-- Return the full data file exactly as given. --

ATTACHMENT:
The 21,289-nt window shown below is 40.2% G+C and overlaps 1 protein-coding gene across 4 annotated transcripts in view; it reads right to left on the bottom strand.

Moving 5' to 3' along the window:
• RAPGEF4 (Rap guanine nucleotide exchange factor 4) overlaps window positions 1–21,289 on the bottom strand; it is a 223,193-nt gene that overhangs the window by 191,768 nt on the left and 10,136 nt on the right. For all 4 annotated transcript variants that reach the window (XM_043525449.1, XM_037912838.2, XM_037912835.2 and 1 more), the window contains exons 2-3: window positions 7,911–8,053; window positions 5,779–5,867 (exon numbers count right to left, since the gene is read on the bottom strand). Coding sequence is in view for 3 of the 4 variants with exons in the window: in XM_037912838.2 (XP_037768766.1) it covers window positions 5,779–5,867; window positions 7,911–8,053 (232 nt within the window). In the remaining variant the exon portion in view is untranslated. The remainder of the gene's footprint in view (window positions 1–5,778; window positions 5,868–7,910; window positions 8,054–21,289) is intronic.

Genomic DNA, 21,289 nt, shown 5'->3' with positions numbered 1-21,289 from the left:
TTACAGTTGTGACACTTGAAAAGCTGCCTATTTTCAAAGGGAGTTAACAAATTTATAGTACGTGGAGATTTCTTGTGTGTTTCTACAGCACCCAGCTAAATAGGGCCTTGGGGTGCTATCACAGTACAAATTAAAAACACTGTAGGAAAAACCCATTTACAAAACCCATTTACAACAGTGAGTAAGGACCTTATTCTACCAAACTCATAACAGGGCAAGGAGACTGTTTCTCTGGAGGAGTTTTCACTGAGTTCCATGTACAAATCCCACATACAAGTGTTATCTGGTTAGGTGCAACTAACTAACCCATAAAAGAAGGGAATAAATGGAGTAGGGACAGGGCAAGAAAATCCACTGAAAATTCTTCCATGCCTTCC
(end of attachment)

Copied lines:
The 21,289-nt window shown below is 40.2% G+C and overlaps 1 protein-coding gene across 4 annotated transcripts in view; it reads right to left on the bottom strand.

Moving 5' to 3' along the window:
• RAPGEF4 (Rap guanine nucleotide exchange factor 4) overlaps window positions 1–21,289 on the bottom strand; it is a 223,193-nt gene that overhangs the window by 191,768 nt on the left and 10,136 nt on the right. For all 4 annotated transcript variants that reach the window (XM_043525449.1, XM_037912838.2, XM_037912835.2 and 1 more), the window contains exons 2-3: window positions 7,911–8,053; window positions 5,779–5,867 (exon numbers count right to left, since the gene is read on the bottom strand). Coding sequence is in view for 3 of the 4 variants with exons in the window: in XM_037912838.2 (XP_037768766.1) it covers window positions 5,779–5,867; window positions 7,911–8,053 (232 nt within the window). In the remaining variant the exon portion in view is untranslated. The remainder of the gene's footprint in view (window positions 1–5,778; window positions 5,868–7,910; window positions 8,054–21,289) is intronic.

Genomic DNA, 21,289 nt, shown 5'->3' with positions numbered 1-21,289 from the left:
TTACAGTTGTGACACTTGAAAAGCTGCCTATTTTCAAAGGGAGTTAACAAATTTATAGTACGTGGAGATTTCTTGTGTGTTTCTACAGCACCCAGCTAAATAGGGCCTTGGGGTGCTATCACAGTACAAATTAAAAACACTGTAGGAAAAACCCATTTACAAAACCCATTTACAACAGTGAGTAAGGACCTTATTCTACCAAACTCATAACAGGGCAAGGAGACTGTTTCTCTGGAGGAGTTTTCACTGAGTTCCATGTACAAATCCCACATACAAGTGTTATCTGGTTAGGTGCAACTAACTAACCCATAAAAGAAGGGAATAAATGGAGTAGGGACAGGGCAAGAAAATCCACTGAAAATTCTTCCATGCCTTCC